At The Edge Of The Precipice: Henry Clay And The Compromise That Saved The Union, by Robert V. Remini
I suppose this book may be considered as a bit of a teaser into Remini’s voluminous work on the life and career of Henry Clay . Perhaps the most famous person to have never won an election to the presidency despite decades of trying to win that office (coming closest in 1844 when he barely lost to Polk because of his hostility to manifest destiny and the seizure of land from Mexico). This book is all the more interesting because it is somewhat evident that the author is not very fond of Clay, or at least is highly critical of Clay as a womanizer, drinker, and gambler whose lack of focus and problems with arrogance greatly squandered his considerable and obvious gifts. Be that as it may, the author is also quite interested in the tactical effects of the Compromise of 1850, all the more notable because it gave the North breathing room to develop its industrial capability so as to crush the rebellious south when rebellion was finally attempted as a way to stop the South’s demographic decline relative to the North and stave off the threat to the survival of the plantation slavery of that region.
The book is a short one at under 200 pages and consists of six chapters along with a preface and an aftermath that briefly looks at the period between the Compromise of 1850 and the Civil War. The author begins with a look at the honored and consistent place of Compromise in the early political history of the United States, including Clay’s previous work as a pacifier of the problems within the United States like tarrifs and the entrance of Missouri into the Union (1). The author then discusses the crisis of 1850 that resulted from California’s attempt to enter the United States as well as various other problems like the refusal of the people of New Mexico to be under Texan rule (2) and the return of Clay to the Senate after some years out of Congress. After that the author examines a possible solution to the various problems in a comprehensive compromise solution that allowed every side to get something that they wanted but also give something to the other side (3). The author then turns to the entrance of Webster on the side of Clay’s efforts at compromise and Calhoun’s efforts at encouraging Southern secession unless their demands were met (4). After this there is a discussion of the disastrous attempts to pass the compromise in an omnibus bill that was unwisely agreed to by Clay (5) before the book ends at the successful efforts of Douglas to pass all of the components of the compromise separately after Taylor’s death and the accession of Fillmore to the presidency (6).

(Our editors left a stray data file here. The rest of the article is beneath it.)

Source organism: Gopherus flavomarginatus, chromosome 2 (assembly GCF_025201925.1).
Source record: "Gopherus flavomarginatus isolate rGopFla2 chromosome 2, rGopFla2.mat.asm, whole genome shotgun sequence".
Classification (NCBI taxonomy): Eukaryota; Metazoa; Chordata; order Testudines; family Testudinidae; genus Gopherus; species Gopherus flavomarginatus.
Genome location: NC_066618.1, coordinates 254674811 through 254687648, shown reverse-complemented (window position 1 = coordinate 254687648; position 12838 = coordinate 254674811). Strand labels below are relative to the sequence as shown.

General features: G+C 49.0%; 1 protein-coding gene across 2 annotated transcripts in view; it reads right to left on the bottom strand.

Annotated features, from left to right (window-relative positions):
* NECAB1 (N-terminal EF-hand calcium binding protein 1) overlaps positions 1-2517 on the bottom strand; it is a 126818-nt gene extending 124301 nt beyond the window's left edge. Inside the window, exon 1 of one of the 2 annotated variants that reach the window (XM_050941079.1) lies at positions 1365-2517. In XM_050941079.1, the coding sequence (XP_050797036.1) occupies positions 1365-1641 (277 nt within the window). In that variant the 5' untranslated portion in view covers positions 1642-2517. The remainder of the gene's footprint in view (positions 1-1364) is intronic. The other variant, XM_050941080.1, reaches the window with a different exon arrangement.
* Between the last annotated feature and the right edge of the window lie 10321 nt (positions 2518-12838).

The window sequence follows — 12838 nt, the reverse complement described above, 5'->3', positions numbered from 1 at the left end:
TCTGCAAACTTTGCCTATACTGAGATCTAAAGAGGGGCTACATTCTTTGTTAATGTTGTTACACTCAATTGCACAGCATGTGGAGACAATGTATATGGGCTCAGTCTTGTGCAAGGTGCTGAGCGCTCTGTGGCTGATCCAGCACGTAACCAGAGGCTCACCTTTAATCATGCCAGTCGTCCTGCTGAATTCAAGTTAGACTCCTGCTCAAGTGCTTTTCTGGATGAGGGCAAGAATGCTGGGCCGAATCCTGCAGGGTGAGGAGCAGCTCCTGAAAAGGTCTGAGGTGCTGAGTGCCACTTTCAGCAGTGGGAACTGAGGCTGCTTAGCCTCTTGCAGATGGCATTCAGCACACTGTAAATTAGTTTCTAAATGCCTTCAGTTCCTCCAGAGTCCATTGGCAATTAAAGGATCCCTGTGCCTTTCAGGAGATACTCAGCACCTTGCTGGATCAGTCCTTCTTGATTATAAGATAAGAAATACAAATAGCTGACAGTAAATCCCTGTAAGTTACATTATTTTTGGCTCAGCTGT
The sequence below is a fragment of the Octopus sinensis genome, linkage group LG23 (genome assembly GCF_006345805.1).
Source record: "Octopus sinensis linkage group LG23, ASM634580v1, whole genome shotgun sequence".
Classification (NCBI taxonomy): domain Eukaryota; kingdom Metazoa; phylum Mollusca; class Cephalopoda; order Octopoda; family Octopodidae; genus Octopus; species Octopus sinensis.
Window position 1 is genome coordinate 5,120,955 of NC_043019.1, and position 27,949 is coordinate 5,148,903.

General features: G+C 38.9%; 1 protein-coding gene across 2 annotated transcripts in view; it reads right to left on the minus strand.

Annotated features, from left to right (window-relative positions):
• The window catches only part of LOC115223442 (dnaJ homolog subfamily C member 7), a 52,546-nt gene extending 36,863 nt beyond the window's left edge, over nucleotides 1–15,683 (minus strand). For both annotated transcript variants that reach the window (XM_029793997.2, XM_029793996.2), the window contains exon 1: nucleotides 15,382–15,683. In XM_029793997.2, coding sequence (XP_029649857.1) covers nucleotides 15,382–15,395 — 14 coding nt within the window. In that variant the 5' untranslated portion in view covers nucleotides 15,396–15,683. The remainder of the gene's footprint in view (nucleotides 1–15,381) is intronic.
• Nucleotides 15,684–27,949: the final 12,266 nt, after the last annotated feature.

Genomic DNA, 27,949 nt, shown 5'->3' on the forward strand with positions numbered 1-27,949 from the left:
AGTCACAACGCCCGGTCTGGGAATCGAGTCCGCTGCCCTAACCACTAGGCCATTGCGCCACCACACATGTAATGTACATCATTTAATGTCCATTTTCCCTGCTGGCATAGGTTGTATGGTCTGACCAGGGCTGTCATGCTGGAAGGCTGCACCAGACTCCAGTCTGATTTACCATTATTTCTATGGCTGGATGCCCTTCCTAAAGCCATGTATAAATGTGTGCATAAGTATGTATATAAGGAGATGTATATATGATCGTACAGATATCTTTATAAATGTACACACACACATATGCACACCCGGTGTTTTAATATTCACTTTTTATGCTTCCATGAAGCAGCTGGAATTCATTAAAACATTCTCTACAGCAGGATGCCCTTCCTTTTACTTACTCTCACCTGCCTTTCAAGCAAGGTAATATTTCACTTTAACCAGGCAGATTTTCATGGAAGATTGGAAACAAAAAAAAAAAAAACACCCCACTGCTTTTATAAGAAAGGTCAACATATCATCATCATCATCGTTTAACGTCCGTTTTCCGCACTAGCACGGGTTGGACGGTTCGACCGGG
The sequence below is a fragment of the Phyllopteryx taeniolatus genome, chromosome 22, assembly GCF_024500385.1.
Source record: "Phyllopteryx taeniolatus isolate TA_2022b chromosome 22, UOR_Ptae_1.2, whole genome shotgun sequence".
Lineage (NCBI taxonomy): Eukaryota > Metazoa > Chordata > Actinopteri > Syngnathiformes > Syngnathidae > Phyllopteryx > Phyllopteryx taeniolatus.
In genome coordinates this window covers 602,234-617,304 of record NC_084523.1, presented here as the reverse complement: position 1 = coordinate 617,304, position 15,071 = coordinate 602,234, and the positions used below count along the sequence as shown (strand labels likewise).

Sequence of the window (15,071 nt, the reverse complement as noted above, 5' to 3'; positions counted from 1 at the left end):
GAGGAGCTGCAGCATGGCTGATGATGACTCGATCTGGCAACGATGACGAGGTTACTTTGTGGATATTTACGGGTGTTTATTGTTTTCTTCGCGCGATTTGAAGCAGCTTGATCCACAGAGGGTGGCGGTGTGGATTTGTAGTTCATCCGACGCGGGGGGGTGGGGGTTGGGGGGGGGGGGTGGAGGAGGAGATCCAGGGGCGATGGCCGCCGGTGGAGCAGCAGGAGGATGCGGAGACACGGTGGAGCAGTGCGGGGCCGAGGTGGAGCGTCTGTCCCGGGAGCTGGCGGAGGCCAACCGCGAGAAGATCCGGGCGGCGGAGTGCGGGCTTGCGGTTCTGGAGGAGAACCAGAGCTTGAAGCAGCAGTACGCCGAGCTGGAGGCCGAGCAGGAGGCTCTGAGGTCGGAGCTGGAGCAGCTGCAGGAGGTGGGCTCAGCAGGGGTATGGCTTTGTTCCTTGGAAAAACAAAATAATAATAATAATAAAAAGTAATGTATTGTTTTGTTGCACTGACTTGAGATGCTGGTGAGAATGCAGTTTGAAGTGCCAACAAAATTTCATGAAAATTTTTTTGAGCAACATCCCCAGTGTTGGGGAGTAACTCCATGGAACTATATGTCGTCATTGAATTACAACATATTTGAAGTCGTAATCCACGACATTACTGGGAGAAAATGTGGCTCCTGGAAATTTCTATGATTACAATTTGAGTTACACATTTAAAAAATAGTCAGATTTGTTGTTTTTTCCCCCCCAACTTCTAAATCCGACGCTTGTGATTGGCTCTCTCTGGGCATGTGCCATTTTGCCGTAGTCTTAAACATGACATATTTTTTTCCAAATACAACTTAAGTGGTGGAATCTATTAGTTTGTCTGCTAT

In reading a book like this, one gets a strong sense of the author’s point of view when it comes to Antebellum American political history. For one, the author appears to have a strong moral worldview when it comes to judging the behavior of historical figures, connecting the personal failings of Henry Clay with the accusations of a corrupt bargain in 1824 that dogged him, and pointing out how his pride and arrogance failed his political judgment in 1850 when he unwisely agreed to put the parts of the Compromise of 1850 together in an omnibus bill that went down to spectacular defeat and encouraged extremists on both sides of the issue. Overall, though, the author shows himself to be fond of principled and moderate tendencies that compromise in order to keep people together, but which stand on a bedrock of unity within the United States that was lacking among the political leaders of the 1850’s until the election of Abraham Lincoln. That combination of firmness in desiring unity and a willingness to make peace by demanding less than what one would want in order to preserve good feelings is definitely something lacking in our own contemporary political environment.
 See, for example: